A MAC colleague, Bill Mayes, has a way with words His article last month sets up our 2021 theme of “Creating a Customer Centric Culture” and is a great concept. But how do we get there? Given that you can’t manage what you don’t measure, we define here how to measure customer retention.

Customer Satisfaction Indexes (CSI) are expensive, antiquated and designed to work in a retail setting where there are:

  • Millions of prospects
  • The loss of a customer, though not good, is not significant and
  • The new customer pool is large

CSI surveys are backward looking and not in real-time, making us reactive vs. proactive.

Change Focus from New Sales to Retention

A change in focus is vital to create a customer centric culture. Although dealerships must find and keep new customers, it takes time and energy in sales processes or new customer accommodations. Focusing on new customers results in chasing rainbows and often takes our eyes off the real prize of creating repeat customers. 

Statistics show that if we deal with any customer issue quickly and reasonably, customer satisfaction improves by 85%. On the other hand, a delayed response gives the perception of mediocrity in both service and support that can leave a dealer undifferentiated from competitors. Mediocrity in addressing or anticipating a customer issue always causes customer indifference, avoidance or the need to seek alternatives to your dealership. This may be incorrectly called lack of customer loyalty. In fact, the failure is the dealership’s focus on selling to new customers and not solving current customer issues quickly.

Real time customer retention is focused on immediate and continuous interaction. Their retention requires a real time process you can do with data you already have.

Simple Definition of Customer Retention

The first step is to help your team create the data to do a simple and quick calculation:

1. Take the prior year’s list of people who purchased something from you. 

  • I recommend that you do this by department and as a total.

2. List customers who have purchased something from you in the last or current 12 months.

3. Subtract the new customers in the current year in the same format as above.

  • You may need to set up a flag in your business system when you set-up of a new account.

4. Divide the current list number less new customers by the prior year total list number.


To further refine the calculation, count total customers in prior years 3, 4 and 5 in the denominator. Take the year with the biggest gap or lowest retention, sort by name and by department and cross reference past names vs. current year names. At a minimum, compare the top 100 names from each department.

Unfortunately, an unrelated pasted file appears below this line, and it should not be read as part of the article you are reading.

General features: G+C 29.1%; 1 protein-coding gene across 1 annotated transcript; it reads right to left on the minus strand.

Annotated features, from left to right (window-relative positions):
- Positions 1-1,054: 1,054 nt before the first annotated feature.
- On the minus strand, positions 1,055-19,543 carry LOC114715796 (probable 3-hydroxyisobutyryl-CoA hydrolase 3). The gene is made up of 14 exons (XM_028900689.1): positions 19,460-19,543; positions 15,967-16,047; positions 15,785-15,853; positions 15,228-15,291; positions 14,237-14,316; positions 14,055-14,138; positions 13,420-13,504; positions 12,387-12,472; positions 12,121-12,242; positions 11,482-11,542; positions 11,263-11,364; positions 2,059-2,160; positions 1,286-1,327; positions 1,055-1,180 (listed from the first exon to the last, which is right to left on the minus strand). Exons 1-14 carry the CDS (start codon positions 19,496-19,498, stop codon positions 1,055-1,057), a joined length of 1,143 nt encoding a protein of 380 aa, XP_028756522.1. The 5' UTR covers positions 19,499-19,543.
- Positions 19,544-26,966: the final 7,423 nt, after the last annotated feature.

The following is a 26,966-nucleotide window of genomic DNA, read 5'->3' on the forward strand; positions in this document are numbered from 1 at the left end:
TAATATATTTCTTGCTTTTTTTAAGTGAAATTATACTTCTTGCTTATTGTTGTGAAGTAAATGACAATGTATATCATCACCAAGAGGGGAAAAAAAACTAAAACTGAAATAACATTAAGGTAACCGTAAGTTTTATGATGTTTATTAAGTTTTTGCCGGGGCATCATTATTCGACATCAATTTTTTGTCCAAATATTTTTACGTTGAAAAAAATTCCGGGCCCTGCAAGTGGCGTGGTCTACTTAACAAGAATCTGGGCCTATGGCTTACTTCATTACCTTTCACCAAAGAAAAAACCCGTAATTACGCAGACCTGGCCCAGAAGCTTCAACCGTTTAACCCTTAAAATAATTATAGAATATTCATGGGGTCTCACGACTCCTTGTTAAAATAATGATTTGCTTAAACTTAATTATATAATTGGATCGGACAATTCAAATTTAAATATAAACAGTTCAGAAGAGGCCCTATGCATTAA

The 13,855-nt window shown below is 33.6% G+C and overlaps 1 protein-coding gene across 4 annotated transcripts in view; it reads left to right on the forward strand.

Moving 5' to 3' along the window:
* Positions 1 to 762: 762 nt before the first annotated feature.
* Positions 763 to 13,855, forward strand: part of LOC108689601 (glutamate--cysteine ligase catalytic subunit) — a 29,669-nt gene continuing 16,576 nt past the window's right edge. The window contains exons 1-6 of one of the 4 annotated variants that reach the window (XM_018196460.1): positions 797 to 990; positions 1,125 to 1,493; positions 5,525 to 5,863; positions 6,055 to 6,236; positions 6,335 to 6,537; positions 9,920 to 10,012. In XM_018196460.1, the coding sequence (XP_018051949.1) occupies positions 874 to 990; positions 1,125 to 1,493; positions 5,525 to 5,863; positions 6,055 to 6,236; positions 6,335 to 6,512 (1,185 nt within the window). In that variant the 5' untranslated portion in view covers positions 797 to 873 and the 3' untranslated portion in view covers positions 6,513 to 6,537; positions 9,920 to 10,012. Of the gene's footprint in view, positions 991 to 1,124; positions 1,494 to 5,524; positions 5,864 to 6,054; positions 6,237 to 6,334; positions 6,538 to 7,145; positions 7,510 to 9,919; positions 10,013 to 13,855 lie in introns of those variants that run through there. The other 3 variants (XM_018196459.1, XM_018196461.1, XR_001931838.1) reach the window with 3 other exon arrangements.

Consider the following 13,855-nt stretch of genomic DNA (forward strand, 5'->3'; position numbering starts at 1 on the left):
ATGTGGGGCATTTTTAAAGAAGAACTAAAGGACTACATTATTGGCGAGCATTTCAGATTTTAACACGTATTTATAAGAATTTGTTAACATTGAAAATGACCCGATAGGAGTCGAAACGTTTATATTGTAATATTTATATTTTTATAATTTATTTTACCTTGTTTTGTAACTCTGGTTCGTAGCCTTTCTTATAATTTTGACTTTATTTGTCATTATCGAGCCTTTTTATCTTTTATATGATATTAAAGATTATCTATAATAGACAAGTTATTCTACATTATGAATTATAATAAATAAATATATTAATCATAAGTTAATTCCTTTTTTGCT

With a Good Measure, Manage & Take Action

To improve customer retention, you should:

  • Call on those who are not on this year’s current purchase list.
  • Identify those who may be on one department’s list and not on the other two and determine why.
  • If any prior year customers have not purchased in the last 6 months of the current active year, call or visit them.
  • Do this analysis and take action monthly.

If you do this regularly, with discipline and with focus, your customer retention will become real-time and proactive, not reactive. And, no surveys are required.

There are many “best practices” that allow your sales teams for parts, service and wholegoods to hit home runs in developing customer relationship and retention, which we’ll cover in the future. At minimum, customer follow-up and active communication among all departments are critical. Both will dramatically improve customer retention and require leadership to drive the discipline and effort to make it happen. 

As a leader interested in customer retention, you may need a culture change in your dealership.  Following the in-line management measure defined here, you’ll see the results on the bottom line. According to SmallBizGenius, increasing customer retention by 5% results in profit improvement between 25% and 95%.  

It is indisputable that the cost of retaining a customer is less than obtaining a new customer. If done properly with the tools have available, “retaining customers” will result in “satisfied customers,” making a concept real.